Unravelling my “schtick”
The search for authenticity in the online world
‘Schtick’, noun, the automatic persona you put on to the world to avoid having to engage with it in a real and vulnerable way. It’s part of you, but it’s not the whole you. — Rachel Hills
I often say to clients that while I think I’m a good writer/strategist/person, I am certainly not the best. I’ve got some game, but the differentiator that’s allowed me to be a successful entrepreneur has not been my expertise, but my confidence in selling it. Said confidence is sometimes shaky and uncertain, but mostly, I know that my work is worth what I charge. And, I have learned to talk about who I am and what I do in a way that supports me to sell those skills.
But, I’m tired of selling. The perpetual self-hype makes me seasick. It’s not that my pitch is inauthentic or false. It’s a curated, professionally presented version of what I do, and frankly, I’m rather bored with it.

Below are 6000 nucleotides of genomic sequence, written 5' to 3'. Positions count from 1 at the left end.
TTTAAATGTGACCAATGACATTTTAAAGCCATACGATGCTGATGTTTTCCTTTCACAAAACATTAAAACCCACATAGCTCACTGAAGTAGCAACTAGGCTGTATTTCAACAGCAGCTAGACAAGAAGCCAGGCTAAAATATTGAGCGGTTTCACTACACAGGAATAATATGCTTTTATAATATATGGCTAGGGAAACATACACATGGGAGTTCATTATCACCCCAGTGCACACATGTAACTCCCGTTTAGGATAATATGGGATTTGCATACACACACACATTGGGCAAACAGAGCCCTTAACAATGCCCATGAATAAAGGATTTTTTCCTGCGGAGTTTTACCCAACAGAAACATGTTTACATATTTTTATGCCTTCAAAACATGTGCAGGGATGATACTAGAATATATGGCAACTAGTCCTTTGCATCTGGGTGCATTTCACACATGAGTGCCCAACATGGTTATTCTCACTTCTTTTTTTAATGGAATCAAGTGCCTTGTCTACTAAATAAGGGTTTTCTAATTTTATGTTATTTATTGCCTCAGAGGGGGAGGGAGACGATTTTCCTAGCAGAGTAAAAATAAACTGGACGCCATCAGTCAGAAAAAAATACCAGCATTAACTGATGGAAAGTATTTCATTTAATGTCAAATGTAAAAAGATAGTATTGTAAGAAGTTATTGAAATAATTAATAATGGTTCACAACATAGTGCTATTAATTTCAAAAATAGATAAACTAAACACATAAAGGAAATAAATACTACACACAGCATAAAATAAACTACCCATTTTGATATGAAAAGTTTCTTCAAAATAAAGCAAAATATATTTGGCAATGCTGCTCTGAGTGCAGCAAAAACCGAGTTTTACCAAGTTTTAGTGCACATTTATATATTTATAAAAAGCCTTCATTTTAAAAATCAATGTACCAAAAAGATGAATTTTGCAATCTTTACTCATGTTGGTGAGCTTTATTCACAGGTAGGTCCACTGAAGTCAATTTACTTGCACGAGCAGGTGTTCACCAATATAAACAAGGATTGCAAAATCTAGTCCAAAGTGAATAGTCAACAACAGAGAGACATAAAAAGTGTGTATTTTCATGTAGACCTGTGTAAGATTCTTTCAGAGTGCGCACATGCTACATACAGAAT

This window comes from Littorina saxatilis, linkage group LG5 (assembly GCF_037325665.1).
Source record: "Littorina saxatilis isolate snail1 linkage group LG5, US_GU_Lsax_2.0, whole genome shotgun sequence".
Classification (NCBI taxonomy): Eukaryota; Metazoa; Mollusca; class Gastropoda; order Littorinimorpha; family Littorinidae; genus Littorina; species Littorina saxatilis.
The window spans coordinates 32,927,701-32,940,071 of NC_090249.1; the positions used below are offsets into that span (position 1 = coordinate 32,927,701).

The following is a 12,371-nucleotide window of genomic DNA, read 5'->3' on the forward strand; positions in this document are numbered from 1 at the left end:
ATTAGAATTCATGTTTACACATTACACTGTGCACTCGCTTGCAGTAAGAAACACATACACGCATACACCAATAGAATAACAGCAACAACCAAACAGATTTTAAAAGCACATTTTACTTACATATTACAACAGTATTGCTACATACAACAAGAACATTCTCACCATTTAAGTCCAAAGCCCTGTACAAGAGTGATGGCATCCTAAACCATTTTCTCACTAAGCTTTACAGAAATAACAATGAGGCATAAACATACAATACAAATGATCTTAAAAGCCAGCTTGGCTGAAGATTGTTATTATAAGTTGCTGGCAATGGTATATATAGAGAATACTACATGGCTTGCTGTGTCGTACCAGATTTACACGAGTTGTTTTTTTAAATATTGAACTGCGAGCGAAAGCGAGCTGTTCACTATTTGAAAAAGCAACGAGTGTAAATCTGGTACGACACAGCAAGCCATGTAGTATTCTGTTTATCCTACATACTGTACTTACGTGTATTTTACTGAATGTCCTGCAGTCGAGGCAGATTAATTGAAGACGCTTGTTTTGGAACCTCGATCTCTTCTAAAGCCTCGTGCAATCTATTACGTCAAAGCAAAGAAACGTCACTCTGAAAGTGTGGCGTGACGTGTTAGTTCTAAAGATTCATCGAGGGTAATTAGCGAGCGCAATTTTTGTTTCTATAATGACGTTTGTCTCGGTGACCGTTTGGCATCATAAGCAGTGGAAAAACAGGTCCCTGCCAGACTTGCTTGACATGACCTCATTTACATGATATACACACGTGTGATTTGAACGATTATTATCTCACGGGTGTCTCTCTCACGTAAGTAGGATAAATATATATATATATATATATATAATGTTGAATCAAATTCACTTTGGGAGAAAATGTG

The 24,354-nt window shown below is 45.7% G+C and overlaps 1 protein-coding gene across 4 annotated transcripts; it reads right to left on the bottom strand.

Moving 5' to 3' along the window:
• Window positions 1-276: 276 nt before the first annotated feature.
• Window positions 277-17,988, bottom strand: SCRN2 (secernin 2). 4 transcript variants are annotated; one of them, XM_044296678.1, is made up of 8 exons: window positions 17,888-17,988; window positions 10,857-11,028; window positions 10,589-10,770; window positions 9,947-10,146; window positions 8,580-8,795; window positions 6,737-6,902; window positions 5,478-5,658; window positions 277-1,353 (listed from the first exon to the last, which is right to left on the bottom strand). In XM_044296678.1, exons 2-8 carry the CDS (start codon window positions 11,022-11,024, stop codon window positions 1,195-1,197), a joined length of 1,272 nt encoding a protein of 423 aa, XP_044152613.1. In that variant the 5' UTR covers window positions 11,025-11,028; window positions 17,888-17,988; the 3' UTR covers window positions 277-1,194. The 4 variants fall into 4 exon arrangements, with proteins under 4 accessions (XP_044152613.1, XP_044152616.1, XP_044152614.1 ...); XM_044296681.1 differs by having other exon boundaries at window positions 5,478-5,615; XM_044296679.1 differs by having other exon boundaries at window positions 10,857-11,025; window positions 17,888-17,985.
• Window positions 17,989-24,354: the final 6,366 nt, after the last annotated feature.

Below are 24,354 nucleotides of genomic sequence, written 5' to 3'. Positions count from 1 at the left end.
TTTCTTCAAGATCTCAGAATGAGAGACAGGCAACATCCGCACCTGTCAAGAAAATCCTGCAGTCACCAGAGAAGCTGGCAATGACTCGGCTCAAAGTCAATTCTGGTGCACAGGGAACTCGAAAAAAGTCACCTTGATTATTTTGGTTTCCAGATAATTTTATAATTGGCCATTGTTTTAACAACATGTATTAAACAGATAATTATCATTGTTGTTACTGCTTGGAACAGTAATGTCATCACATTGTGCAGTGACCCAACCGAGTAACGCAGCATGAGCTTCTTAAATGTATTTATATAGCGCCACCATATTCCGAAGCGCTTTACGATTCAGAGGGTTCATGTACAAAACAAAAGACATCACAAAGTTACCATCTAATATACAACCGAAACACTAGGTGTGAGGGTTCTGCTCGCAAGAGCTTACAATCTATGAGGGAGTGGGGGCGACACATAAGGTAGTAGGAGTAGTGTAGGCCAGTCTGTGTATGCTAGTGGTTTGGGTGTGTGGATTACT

There are no career gatekeepers anymore. You don’t need a publisher to write a book. You don’t need an editor to publish an article. You get to decide when your work is ready for consumption. It’s a process of self-selection, based more on self-esteem than the innate quality of your work. Success is based as much on appearance as substance. You can present your life in one way, and live it entirely differently. Whether it’s intentional or not, we all mould our online personas to create the desired impression. We edit out the unappetizing bits. We capture photo-ready moments and tint them with filters. We minimize the struggles we’ve had on the road to success, partly because it’s inelegant to moan and partly because we want to appear perpetually competent. Psychologists argue that this is a normal part of growing up, we try out alternate versions of ourselves to see what fits best.
Is it fueled by narcissism, insecurity or a desire to connect with others? I suspect it’s a combination of all three. It’s partly an affirmation — we want our lives to be full and interesting and adventurous, so we curate our online personas to reflect that. By doing so, we do ourselves and our communities a disservice. The various shades of grey make life authentic and interesting. By editing the drab nuance out of your life, you loose your relatability.